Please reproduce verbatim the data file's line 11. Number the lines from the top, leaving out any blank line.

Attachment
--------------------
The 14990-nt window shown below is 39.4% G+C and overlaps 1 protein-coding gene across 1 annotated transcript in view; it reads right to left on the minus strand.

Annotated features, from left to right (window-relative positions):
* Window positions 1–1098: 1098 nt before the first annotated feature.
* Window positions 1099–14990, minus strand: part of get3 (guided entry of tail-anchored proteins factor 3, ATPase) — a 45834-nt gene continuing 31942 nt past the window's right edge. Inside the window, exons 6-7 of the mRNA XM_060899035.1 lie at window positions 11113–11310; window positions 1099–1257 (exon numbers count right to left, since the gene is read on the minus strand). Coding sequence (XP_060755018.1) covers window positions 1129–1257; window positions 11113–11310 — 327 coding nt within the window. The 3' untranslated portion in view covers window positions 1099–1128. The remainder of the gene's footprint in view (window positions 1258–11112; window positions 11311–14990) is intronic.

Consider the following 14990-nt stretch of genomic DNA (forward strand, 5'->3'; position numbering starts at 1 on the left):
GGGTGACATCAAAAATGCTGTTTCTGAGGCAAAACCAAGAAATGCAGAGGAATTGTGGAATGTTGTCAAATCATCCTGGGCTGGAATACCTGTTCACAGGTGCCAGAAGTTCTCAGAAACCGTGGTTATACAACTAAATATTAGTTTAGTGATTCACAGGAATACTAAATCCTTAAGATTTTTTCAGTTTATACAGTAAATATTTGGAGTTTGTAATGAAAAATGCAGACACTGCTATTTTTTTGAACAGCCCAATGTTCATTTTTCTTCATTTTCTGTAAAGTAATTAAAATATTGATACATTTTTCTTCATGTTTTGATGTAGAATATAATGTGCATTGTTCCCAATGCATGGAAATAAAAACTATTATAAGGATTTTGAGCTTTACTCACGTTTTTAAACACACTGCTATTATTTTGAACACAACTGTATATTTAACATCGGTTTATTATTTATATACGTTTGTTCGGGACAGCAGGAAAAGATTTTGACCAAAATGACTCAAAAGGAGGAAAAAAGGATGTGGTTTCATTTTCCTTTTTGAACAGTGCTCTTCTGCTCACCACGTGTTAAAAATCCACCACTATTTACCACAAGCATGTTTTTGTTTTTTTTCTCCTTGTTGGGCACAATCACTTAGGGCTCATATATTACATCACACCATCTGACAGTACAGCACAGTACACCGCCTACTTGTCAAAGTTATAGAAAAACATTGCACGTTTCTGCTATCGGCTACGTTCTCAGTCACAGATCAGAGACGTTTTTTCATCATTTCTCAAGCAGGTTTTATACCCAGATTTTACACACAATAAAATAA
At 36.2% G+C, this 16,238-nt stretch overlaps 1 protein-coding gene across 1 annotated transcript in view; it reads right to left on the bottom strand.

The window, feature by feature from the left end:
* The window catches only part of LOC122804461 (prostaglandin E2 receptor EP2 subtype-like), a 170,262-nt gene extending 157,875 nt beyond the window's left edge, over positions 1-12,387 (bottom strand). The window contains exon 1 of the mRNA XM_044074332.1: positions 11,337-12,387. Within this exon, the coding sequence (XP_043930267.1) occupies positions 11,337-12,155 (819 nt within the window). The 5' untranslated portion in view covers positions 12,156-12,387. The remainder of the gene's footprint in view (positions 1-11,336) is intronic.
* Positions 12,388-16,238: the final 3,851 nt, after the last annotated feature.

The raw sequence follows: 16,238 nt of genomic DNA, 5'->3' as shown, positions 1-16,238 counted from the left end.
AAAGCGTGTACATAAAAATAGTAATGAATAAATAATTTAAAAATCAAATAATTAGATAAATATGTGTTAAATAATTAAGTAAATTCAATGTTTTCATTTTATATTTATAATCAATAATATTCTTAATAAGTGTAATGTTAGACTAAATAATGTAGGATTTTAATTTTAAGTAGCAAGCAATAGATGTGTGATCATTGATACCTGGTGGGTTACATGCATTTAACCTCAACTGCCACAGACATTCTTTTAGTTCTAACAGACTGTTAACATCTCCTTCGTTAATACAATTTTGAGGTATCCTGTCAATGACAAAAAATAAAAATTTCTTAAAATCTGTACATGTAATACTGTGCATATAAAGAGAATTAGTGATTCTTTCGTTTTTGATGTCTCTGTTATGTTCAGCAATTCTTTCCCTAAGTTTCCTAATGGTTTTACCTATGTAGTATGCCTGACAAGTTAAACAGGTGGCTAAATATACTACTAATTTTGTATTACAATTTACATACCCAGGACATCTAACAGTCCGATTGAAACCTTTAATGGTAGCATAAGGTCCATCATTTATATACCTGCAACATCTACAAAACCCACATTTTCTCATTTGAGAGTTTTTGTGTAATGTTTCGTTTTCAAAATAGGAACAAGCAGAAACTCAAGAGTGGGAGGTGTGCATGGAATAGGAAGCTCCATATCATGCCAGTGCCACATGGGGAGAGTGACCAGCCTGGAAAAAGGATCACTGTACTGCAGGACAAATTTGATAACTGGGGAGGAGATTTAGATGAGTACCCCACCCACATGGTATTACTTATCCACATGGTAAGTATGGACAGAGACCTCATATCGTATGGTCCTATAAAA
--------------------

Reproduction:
The raw sequence follows: 16,238 nt of genomic DNA, 5'->3' as shown, positions 1-16,238 counted from the left end.